by Stephanie Pyle, MFA, Manager of Community and Communications, Schulman Associates IRB
PRIM&R is pleased to continue our posts from members of the PRIM&R Blog Squad at the 2013 Advancing Ethical Research (AER) Conference. The Blog Squad is composed of PRIM&R members who blog here, on Ampersand, to give you an inside peek of what’s happening at the conference on November 7-9 in Boston, MA.
Research institutions have felt the pressure to utilize central IRBs (CIRBs) for years. During Wednesday’s pre-conference workshop, Central IRB Models: Benefits, Challenges, and Role in Clinical Research, presenter Andrew Chase creatively compared the CIRB to a tornado: it’s on the horizon, and our first reaction is, “I hope the tornado doesn’t come my way.” But the tornado continues to approach, and there’s the instinct to run for shelter—but where’s the shelter to run to?
Hopefully, utilizing a central IRB isn’t quite as destructive as the storm metaphor suggests. But, throughout the day, panelists and attendees returned to the idea of building that shelter—establishing a solid infrastructure to handle the inevitable CIRB relationship.
P. Pearl O’Rourke and her co-panelists made it clear that centralized IRB review is the way of the future. Most contemporary research is conducted at multiple sites, and, in this context, the traditional model of multiple institutional IRBs reviewing the same protocol proves inefficient and inconsistent.
- How do institutions modify their infrastructure to support a CIRB relationship?
- What are the CIRB’s responsibilities, and what responsibilities does the institution retain?
- How do institutions fund the infrastructure modifications needed to interact with a CIRB?
The panelists stressed that bringing in centralized IRB review does not reduce workload. Rather, it’s different work: while the IRB review has been moved outside the institution, the institution is still responsible for activities like institutional regulatory compliance, conflict of interest review, investigator and staff education, and other important oversight activities. Support staff is also needed to manage CIRB interactions. In order to accommodate a CIRB, traditional institutional research offices need to be rethought.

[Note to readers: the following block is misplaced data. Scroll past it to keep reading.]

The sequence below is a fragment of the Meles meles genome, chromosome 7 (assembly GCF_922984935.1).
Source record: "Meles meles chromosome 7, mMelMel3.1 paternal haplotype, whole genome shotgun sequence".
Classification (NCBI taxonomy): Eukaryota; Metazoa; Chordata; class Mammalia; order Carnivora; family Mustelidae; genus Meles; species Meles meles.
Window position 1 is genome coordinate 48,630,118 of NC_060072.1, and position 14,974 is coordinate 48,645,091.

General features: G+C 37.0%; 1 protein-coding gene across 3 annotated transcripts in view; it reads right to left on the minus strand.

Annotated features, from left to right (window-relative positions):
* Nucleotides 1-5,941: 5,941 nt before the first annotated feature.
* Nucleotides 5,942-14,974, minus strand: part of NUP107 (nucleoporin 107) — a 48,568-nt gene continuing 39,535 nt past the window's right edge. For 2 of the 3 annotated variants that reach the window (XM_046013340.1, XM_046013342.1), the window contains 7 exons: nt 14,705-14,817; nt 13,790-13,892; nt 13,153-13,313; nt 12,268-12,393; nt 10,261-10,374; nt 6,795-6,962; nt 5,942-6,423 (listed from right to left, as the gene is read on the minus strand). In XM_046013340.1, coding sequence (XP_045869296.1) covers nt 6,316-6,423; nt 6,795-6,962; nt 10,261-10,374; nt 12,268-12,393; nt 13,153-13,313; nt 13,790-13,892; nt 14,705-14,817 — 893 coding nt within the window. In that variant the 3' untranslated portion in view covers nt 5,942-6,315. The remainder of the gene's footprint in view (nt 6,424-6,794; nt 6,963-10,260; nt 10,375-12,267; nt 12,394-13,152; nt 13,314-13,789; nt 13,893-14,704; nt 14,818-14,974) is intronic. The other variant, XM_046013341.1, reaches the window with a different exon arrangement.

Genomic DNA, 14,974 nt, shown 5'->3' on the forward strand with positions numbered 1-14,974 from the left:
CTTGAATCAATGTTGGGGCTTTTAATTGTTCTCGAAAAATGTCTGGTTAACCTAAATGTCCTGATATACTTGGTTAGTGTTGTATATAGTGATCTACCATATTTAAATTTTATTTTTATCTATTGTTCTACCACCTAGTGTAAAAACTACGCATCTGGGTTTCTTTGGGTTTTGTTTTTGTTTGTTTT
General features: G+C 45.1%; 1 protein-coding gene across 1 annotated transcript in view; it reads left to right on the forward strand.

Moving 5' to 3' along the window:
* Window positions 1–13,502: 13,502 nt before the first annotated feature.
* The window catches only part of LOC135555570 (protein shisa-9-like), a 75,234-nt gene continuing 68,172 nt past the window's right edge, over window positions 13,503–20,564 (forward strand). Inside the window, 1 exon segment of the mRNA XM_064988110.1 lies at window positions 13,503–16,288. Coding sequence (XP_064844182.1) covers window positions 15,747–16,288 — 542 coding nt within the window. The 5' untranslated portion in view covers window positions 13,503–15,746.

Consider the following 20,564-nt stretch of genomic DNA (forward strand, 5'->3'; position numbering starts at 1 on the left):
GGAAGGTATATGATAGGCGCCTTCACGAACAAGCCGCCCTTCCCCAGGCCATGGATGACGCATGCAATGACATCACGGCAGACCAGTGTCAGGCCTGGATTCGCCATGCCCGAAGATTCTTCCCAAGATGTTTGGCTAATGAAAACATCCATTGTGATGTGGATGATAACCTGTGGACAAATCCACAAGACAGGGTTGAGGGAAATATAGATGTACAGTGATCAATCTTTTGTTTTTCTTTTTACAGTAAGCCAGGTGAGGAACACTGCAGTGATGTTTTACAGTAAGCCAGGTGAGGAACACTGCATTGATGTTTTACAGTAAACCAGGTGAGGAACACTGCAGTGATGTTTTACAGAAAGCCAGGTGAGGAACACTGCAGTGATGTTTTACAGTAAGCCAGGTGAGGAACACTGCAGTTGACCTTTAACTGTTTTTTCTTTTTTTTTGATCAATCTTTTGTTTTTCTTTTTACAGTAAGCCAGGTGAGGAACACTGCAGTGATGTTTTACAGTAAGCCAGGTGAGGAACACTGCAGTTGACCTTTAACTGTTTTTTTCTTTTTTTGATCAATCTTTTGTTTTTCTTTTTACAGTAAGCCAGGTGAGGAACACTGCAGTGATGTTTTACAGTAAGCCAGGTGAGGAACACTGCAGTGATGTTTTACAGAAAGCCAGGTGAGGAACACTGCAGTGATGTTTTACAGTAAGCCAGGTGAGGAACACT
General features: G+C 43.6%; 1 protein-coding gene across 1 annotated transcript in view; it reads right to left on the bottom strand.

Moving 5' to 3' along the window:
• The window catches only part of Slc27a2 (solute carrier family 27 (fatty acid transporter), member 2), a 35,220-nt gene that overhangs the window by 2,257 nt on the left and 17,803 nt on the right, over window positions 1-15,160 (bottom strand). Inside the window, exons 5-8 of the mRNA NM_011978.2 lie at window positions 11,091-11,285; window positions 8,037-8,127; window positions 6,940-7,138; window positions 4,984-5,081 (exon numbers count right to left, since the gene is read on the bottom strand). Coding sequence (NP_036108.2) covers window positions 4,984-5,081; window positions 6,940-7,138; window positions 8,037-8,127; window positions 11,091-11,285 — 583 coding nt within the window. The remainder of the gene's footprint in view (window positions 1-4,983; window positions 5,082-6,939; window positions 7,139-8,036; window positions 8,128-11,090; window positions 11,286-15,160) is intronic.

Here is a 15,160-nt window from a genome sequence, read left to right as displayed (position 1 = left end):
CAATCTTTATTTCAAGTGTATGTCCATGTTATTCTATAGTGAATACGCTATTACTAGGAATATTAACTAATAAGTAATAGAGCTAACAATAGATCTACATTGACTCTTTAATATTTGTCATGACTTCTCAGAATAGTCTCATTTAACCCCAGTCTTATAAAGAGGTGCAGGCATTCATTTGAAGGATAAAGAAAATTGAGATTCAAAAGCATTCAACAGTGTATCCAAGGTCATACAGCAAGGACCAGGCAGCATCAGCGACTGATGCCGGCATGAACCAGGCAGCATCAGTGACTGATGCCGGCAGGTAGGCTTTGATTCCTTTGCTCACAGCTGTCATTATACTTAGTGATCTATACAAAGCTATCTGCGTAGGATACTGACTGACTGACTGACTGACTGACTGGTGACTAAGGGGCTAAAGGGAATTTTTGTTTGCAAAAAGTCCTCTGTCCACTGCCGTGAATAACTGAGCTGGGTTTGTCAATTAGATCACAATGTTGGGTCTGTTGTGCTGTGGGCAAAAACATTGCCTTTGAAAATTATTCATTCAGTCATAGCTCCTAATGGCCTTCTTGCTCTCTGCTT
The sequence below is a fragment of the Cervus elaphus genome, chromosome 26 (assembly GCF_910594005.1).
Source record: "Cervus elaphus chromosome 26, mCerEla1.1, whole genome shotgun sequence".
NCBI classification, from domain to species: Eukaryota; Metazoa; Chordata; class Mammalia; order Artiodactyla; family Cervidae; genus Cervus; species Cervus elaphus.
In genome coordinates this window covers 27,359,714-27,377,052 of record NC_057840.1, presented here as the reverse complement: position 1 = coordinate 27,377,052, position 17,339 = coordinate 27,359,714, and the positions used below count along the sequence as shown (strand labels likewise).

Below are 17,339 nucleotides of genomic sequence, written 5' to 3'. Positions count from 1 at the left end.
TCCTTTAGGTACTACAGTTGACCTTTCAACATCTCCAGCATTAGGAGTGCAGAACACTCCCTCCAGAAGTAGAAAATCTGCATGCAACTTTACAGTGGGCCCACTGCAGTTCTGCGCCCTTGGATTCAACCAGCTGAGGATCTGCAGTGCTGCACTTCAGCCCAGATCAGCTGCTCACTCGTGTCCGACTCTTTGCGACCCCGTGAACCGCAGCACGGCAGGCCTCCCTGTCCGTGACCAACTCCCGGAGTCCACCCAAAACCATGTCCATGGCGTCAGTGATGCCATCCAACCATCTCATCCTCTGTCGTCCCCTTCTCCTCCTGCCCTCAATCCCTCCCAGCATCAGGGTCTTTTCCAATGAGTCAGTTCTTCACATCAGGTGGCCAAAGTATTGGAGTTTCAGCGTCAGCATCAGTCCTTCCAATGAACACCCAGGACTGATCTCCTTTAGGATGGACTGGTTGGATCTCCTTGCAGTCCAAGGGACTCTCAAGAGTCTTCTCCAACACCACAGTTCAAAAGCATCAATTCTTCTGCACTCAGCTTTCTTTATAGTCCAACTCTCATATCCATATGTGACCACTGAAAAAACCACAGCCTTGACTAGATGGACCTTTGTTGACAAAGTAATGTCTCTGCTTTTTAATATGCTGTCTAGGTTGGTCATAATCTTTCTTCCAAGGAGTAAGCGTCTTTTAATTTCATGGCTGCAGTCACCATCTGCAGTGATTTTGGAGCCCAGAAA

Many sponsors and funding agencies strongly encourage that all sites in a given study utilize a CIRB, and the Advanced Notice of Proposed Rulemaking suggests that the Office for Human Research Protection may soon encourage CIRB review as well. Some grants suggest creating a CIRB to serve the network of participating sites—which creates the challenges of establishing a CIRB from scratch. In requiring that sites utilize a CIRB, those sponsors and agencies must realize that they are also asking institutions to redesign the way their research enterprises operate. Agreements between the institution and CIRB must be carefully developed to establish clear responsibilities and communication strategies. New policies must be developed to manage the new CIRB process, and staff must be trained on the new policies. Resources are required to not only implement these changes but also to manage them long-term.
The resource cost of establishing this type of infrastructure is a real concern, and it’s clear we need to do something tangible to make working with CIRBs a real possibility. Perhaps the PRIM&R community can come together to analyze the data and work out practical solutions—after all, the storm’s a-coming.